The 10-year struggle: prime property markets since the 2008 financial crisis. Prime house price indexed in loical currency (100 = Q4 2007). Graphic: Financial Times

By Nathan Brooker
14 March 2018

(Financial Times) –  In the stormy spring of 2008, the UK’s worsening property downturn was yet to hit Sloane Street in central London. A full year after the start of the credit crunch and the run on Northern Rock — which started a slide that would see more than 20 per cent chalked off the average house price — the local Savills office was still processing bumper sales.

“We had a fantastic, booming year in 2007,” says Jonathan Hewlett, head of their London region. “At the uber end values continued rising into 2008.” Receipts came in for £50m, £60m, even £70m homes. “Then Lehman Brothers crashed and everything changed,” he says. “The banking system appeared to be in meltdown.” He remembers taking calls from worried clients wanting to slash 35 per cent from their asking price.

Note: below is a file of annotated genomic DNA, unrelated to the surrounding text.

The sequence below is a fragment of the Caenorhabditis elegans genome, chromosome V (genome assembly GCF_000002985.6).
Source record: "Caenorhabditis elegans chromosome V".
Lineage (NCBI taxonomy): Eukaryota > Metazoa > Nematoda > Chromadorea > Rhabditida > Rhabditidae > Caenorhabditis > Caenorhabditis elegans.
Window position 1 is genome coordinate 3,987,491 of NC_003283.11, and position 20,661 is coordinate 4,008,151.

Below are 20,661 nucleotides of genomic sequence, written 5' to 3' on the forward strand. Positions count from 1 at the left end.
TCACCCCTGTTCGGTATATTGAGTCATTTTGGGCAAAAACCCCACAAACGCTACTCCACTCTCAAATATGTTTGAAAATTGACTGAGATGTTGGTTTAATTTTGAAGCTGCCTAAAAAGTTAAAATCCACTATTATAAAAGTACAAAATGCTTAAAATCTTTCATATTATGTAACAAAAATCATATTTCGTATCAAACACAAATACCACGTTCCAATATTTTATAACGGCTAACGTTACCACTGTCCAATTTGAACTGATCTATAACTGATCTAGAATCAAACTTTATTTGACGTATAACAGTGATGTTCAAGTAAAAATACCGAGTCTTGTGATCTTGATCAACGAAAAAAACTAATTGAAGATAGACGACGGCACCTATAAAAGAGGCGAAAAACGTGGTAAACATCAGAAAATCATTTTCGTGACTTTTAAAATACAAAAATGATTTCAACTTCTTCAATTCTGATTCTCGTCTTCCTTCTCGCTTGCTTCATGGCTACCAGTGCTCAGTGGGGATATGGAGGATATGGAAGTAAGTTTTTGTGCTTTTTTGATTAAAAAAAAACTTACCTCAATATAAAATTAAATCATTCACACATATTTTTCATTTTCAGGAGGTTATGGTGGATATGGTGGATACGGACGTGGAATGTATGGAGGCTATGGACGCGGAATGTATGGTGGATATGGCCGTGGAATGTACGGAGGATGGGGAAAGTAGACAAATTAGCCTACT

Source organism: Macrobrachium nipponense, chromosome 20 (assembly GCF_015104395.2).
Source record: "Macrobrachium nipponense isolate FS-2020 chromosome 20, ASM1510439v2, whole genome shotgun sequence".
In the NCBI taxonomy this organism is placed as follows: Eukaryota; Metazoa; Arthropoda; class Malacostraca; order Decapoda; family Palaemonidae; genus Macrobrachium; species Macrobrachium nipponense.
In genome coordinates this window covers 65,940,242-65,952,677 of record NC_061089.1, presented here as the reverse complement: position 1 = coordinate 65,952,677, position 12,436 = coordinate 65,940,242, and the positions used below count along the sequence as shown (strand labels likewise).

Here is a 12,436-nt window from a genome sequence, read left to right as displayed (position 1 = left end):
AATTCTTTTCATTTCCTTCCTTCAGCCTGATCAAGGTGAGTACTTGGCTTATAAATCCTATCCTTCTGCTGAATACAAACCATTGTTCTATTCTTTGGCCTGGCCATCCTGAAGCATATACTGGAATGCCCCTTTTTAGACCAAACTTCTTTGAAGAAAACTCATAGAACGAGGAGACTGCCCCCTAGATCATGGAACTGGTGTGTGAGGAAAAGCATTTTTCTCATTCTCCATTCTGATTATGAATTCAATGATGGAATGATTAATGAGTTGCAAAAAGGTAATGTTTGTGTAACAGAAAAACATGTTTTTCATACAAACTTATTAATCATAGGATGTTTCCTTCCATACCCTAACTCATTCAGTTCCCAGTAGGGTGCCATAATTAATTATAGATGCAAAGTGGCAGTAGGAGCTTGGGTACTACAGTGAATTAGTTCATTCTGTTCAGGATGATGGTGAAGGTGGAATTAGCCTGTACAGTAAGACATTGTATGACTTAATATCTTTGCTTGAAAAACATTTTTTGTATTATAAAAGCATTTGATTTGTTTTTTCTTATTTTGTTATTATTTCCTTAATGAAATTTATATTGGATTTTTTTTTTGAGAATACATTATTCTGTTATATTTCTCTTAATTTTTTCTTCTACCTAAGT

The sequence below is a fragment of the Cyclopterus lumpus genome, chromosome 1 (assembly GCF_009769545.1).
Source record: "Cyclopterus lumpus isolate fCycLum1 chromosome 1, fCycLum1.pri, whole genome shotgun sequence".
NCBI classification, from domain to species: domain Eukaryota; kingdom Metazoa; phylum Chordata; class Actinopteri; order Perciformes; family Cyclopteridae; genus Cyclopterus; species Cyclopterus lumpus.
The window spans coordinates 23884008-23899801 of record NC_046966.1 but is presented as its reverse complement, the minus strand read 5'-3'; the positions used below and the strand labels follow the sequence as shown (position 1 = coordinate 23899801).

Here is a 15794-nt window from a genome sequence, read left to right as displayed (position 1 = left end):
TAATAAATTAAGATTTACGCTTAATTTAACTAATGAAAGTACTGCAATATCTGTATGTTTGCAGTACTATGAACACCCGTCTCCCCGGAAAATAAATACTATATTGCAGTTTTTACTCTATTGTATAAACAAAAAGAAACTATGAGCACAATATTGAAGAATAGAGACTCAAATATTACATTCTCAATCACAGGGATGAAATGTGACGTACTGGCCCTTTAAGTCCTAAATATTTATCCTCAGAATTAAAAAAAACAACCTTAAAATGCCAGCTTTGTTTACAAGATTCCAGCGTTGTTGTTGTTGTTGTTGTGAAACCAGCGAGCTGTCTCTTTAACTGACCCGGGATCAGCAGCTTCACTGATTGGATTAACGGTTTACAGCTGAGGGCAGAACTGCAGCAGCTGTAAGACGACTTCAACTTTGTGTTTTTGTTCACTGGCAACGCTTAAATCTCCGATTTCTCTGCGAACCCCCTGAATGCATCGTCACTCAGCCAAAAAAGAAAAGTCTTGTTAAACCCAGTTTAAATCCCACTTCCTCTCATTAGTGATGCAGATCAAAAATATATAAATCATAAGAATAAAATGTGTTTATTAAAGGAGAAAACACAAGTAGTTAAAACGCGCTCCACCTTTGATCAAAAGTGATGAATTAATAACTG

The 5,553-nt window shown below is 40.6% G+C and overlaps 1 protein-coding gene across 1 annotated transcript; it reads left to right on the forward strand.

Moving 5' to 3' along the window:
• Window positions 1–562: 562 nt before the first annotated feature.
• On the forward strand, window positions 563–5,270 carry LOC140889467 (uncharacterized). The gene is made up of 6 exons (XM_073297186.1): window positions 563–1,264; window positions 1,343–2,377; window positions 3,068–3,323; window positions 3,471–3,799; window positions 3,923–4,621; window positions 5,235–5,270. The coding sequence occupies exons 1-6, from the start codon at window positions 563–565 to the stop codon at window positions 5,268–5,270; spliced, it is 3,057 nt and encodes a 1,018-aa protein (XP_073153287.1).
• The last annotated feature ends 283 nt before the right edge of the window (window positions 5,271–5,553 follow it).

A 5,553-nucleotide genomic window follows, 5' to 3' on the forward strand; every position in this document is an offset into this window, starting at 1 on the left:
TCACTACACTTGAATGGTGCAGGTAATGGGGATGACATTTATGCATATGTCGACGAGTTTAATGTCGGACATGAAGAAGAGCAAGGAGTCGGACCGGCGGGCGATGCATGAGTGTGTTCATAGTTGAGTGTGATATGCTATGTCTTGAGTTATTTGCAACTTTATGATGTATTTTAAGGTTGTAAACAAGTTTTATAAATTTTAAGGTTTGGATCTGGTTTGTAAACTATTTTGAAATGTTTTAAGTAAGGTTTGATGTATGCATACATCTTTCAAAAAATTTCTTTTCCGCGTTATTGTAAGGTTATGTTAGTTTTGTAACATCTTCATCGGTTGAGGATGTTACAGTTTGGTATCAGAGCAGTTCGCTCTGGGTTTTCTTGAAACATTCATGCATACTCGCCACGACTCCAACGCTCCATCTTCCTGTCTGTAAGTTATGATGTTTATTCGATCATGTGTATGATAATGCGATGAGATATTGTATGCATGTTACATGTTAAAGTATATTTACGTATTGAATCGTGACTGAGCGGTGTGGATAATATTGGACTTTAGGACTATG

“It was bleak,” says Liam Bailey, global head of research at Knight Frank. “From October 2008, the market pretty much stopped.”

When it picked up again about six months later, the prime London market — and other prime markets around the world — started behaving differently to the way they had before.

“The idea of the global city had been around in the 1990s and 2000s, but what happened after 2008 is that these cities synchronised,” says Yolande Barnes, head of World Research at Savills. “They started acting much more like each other, much more like independent city states, than they did their home markets.”

Based on its annual Wealth Report index, the research team at Knight Frank has collected data from eight global cities, showing how their prime property markets have performed in the 10 years since the financial crisis — and, with the exception of a few outliers, the same forces seem to be acting on them. [more]

How the financial crash made our cities unaffordable



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